Carl Icahn Thursday revealed a hostile bid for CVR Energy Inc. (CVI), offering $30 per share in cash for all outstanding shares of the refiner.
The activist investor also offered a Contingent Value Right that entitles CVR Energy shareholders to an extra payment in case CVR Energy is sold for more than $30 per share.
Icahn believes the company's stock price does not reflect its true potential, and said he plans to nominate 9 individuals to the CVR Energy's board in a bid to get a mandate for the company to be put up for sale.
In recent talks with CVR Energy's CEO Jack Lipinski, Icahn had said that shareholders would be better served if the company put itself for sale, rather than pursue the limited initiatives announced by it.
Icahn said a sale of the company should attract potential buyers such as ConocoPhilips, Western Refining Inc., Tesoro Corp., Valero, among others. He said he plans to have talks with potential buyers over the next several weeks.
According to him, CVR Energy is a small company with only two refineries. As a result, shareholders face an unfavorable risk reward ratio since they bear not only the risk of a decline in crack spreads, but also the risk of production interruptions.
CVR Energy CEO Jack Lipinski meanwhile had said he would discuss Icahn's suggestions with his board and advisers.
Icahn said that if the current board of CVR Energy puts the company up for sale before the initial expiration date of Icahn's tender offer (expected to be on or about March 23), then he reserves the right to withdraw the offer and proxy fight.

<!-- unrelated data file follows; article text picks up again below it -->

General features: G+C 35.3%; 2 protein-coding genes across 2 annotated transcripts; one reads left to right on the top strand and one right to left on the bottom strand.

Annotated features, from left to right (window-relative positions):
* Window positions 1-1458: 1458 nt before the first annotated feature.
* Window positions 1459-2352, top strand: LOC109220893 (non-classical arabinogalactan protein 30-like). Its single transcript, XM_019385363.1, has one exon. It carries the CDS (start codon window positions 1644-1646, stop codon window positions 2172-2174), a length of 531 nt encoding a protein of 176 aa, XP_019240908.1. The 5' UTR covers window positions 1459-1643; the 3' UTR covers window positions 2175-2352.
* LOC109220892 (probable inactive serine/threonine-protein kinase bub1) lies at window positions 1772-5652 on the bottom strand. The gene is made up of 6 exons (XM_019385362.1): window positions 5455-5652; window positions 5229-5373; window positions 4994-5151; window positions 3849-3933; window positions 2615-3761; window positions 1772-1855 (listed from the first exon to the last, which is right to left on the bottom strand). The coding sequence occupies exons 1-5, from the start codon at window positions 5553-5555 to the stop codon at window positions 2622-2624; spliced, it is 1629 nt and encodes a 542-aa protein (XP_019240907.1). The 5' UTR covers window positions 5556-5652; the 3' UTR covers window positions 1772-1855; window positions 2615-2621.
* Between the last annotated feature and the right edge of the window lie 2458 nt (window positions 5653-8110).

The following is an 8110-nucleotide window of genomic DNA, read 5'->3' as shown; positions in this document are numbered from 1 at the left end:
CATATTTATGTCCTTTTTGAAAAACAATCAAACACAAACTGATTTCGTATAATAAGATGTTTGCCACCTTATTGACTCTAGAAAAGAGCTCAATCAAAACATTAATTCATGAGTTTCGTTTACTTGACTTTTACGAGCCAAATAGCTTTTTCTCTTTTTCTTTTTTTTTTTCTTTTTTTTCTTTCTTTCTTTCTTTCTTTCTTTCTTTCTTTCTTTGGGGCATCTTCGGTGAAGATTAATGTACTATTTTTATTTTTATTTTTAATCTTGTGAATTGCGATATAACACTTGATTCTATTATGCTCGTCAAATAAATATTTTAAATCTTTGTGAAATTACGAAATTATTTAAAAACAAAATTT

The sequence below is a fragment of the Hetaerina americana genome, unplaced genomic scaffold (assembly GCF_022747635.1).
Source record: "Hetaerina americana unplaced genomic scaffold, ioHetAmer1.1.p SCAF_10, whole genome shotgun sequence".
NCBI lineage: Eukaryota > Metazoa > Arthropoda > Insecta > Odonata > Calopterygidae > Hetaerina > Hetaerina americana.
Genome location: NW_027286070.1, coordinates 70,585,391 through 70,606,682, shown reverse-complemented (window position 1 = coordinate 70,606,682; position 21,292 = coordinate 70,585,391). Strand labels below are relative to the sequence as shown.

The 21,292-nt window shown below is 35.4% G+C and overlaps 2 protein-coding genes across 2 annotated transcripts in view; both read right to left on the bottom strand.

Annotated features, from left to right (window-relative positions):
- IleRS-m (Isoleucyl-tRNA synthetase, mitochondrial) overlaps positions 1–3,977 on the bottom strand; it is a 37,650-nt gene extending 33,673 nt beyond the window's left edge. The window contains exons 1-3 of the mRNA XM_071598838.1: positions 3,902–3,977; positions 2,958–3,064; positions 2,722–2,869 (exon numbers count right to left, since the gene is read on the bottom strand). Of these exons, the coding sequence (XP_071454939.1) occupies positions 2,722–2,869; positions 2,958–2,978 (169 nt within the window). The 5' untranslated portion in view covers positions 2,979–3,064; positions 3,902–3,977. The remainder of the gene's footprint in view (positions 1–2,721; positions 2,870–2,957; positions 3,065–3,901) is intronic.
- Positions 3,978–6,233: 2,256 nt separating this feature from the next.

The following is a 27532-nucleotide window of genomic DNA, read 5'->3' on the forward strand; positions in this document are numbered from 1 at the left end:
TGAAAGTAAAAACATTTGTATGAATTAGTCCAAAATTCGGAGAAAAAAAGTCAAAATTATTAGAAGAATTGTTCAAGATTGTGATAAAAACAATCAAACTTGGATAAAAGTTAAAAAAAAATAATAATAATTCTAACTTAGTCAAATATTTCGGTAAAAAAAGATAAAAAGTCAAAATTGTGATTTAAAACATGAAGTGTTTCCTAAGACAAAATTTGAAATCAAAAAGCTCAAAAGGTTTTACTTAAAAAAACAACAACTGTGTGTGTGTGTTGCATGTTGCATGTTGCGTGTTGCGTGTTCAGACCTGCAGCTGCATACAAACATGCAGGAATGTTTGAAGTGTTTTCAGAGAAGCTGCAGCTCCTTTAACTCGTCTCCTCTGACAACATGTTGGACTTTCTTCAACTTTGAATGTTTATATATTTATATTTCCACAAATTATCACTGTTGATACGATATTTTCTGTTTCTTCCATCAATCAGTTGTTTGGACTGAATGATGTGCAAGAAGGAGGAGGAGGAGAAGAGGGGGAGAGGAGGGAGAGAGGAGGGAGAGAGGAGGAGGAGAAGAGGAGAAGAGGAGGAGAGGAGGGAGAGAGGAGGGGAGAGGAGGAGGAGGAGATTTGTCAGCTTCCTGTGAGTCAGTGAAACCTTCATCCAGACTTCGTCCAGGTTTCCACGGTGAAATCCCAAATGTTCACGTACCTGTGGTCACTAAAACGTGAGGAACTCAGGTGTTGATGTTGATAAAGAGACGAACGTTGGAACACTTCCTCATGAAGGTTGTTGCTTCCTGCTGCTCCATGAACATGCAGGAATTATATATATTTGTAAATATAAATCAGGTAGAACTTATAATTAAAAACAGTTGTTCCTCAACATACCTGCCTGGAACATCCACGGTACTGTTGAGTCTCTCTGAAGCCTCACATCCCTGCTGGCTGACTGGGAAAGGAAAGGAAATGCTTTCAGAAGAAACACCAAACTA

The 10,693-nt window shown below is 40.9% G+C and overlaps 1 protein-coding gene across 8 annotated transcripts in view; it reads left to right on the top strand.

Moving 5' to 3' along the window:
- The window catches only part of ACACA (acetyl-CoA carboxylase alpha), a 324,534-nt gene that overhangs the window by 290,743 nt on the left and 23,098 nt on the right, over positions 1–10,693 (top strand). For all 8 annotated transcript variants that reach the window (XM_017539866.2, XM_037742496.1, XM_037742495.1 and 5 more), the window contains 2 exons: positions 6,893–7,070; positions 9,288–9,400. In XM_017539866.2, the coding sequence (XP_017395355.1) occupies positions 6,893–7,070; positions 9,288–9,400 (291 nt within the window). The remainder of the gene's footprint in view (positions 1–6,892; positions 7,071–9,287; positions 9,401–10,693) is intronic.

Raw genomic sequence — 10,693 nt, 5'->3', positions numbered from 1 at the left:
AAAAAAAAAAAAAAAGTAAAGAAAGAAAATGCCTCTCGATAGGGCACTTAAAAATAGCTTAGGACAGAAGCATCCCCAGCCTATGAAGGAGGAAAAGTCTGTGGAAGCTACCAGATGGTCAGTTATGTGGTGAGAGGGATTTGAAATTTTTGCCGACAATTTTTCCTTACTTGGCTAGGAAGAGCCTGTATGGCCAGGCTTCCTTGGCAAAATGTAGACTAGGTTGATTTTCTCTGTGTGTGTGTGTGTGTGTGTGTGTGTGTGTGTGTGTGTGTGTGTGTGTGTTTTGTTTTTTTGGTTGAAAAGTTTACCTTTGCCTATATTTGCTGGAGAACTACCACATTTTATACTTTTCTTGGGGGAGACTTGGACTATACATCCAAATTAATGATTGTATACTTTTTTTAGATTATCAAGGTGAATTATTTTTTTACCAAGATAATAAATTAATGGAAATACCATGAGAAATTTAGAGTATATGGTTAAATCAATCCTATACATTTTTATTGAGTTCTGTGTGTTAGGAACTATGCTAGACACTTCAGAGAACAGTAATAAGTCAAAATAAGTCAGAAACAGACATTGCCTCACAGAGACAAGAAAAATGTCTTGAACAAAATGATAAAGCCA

In case the company is not put up for sale, Icahn, who recently revealed a large stake in CVR Energy, said he will proceed with the tender offer and proxy fight.
The tender offer will be subject to there being validly tendered and not withdrawn at least 35.76 percent of the issued and outstanding shares of the CVR Energy. The tender offer will also be conditioned upon the election of the Icahn slate of directors, the elimination of the company's poison pill, and other conditions.
Closing of the tender offer will not be subject to any due diligence or financing conditions.
Icahn opines that the refiner is worth at least $37 a share, representing a premium of 34.1 percent over the closing price of $27.60 on February 15, 2012. At that price, the company's market capitalization would be $3.25 billion, implying an enterprise value of $2.79 billion for the refinery assets.
Icahn's offer comes months after hostile bids for cleaning products company Clorox Co., and Commercial Metals Co. ended in failure due to lack of shareholders support.
Texas-based CVR Energy's two facilities in Kansas and Oklahoma have a combined capacity of 180,000 barrels a day. In its third quarter, the company reported a profit of $109.3 million or $1.25 per share, up from $23.2 million or $0.27 per share last year. Net sales for the period grew to $1.35 billion from $1.03 billion. Its refining margins were higher by about $9 at $33.92 a barrel.
Recently, the company acquired Gary-Williams Energy Corp. and its Wynnewood, Oklahoma refinery for $525 million, plus working capital currently estimated at about $100 million.
CVI closed Thursday on the NYSE at $29.20, up $1.60 or 5.80%, on a volume of about 6.9 million shares. In after hours, the stock dropped $0.34 or 1.16%.
by RTT Staff Writer
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